Seeing as my father had turned us onto a discount camping membership, Passport America, we decided to price check the campgrounds in that area, as our normal option to camp on Forest Service or BLM land was really not much of an option by then. We chose the Terry Bison Ranch RV park . The price was good, we should see buffalo…finally, and it had a famous resturant, where Teddy Roosevelt is said to have dined.


The food was good, but a little pricey…for our tastes. As the check-in office was closed we wandered the camping facility, that was remarkably packed with what appeared to be long term RV campers. We found a “secluded” campsite in which to pitch our tent, and ended up with a bit of frostnip on our fingers by the time we were done. Paul placed the packages of our pheasant on the roof of our car to ensure that they would remain frozen for the next leg of our trip home. Scrunched down into our co-joined sleeping bags (the beauty of having Western Moutaineering bags, one right zip and the other left zip) we listened to an oldtime radio drama, about some man who felt the need to “escape” his wife who was too “adoring” and “needy”, only later to drown her and marry this other gal, who was just as “needy” but then discovered that the spirit of the wife he drowned had assumed the body of the woman he had recently married…bum, bum, bummm. Of course this led to fantastical dreams that oddly enough included a train.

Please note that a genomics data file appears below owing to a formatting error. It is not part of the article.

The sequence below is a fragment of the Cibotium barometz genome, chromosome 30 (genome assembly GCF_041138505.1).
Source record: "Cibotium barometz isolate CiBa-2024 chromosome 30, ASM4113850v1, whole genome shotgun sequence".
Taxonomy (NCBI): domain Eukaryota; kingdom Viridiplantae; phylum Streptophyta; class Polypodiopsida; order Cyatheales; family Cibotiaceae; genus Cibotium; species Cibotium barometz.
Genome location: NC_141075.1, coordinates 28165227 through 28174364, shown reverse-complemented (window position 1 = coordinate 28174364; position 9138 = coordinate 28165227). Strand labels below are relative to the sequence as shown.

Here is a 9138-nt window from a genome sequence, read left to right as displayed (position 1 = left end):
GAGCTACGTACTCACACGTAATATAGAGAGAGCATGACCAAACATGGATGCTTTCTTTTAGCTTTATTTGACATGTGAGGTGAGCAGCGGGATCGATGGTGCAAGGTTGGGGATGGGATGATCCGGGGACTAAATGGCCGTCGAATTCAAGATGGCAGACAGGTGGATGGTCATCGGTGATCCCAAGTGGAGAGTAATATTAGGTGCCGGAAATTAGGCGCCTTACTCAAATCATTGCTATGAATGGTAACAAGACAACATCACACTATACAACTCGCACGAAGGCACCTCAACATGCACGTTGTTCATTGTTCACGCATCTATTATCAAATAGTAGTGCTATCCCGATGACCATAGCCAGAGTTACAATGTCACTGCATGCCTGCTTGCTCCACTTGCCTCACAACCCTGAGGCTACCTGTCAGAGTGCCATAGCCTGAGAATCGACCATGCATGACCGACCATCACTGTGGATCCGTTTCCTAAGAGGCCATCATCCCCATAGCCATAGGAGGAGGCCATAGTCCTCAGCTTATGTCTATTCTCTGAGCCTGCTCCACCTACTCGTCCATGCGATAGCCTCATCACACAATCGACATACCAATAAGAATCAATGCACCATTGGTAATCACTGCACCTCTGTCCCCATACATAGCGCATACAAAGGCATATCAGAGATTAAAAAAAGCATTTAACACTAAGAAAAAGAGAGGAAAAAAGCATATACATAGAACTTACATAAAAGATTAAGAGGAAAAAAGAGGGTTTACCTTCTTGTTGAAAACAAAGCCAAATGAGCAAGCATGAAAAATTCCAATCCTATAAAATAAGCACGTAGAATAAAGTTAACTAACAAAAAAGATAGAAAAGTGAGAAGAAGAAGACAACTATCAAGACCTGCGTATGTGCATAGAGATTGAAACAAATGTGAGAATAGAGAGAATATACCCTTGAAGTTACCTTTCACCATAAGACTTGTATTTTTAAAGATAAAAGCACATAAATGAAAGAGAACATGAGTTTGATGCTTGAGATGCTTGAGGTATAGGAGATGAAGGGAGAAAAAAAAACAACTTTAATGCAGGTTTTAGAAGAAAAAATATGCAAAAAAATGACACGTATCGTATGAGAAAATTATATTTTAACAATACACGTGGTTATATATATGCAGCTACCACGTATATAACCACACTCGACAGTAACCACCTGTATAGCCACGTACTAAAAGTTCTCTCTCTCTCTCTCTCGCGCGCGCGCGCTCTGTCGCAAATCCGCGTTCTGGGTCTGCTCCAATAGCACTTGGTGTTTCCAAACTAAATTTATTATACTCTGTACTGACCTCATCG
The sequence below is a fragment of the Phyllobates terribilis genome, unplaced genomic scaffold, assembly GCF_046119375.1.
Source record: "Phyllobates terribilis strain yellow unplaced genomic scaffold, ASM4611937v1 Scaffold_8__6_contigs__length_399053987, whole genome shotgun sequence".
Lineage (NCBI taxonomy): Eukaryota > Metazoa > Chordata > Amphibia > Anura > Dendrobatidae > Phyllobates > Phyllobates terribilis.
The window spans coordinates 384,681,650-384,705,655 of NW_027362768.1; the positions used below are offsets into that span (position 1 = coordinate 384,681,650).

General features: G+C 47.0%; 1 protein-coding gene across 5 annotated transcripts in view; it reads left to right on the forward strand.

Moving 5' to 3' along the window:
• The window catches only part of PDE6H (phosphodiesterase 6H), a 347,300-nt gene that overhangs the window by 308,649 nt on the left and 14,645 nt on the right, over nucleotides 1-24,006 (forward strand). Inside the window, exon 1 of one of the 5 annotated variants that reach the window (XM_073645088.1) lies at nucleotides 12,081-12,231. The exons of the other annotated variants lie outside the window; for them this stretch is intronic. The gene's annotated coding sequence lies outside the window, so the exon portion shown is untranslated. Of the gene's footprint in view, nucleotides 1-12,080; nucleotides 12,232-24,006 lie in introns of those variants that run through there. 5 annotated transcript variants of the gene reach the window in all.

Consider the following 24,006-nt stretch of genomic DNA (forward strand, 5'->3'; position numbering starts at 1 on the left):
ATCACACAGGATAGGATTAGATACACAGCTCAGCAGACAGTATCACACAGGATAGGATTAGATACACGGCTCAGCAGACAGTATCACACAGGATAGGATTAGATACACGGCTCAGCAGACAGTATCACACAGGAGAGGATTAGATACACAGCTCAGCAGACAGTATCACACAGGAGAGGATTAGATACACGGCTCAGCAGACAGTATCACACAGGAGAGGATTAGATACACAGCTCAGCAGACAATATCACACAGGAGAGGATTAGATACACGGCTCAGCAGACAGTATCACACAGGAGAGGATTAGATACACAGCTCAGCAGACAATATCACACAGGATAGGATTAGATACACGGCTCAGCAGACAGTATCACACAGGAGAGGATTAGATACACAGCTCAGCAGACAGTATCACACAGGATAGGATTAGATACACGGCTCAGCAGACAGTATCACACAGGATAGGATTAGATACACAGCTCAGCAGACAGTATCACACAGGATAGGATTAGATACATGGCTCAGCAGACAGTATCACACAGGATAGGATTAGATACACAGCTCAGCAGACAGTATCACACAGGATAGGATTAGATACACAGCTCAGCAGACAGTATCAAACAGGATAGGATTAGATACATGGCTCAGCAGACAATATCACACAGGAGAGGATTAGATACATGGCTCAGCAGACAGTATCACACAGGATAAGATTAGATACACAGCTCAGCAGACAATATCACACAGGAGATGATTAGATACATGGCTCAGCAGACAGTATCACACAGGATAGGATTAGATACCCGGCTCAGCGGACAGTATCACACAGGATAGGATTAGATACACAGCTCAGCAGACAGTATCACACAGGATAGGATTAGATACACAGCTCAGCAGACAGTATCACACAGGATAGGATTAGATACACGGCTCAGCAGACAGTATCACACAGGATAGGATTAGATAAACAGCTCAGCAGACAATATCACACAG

As light invaded our tent, so too did the sounds of the freeway and hordes of geese. What is it with Wyoming and geese? We unzip our tent and now realize we are within 100 yards of the freeway, and imagine that…railroad tracks (that explains the train). At least 100 geese patter about less than 25 yards from us, with more coming in. Our breath clouds before us as we exhale. Our tent, the pheasants on our roof, and our picnic table are coated in a crystaline frost. We pack up quickly and head to the shower room to thaw out and dress. We pay our fee ($25), at the now open office, staffed by California ex-pats who will be experiencing their first Wyoming winter…(good luck with that), and are on our way. Soon we exit Wyoming, and with the appearance of Fort Collins, Colorado, civilization in a concentrated and polished form smacks us in the face. Starbucks, Costco, Macy’s, REI, with all manner of strip malls and fancy big box stores, and people. Lots of people, and lots of cars. What a difference 15 miles makes.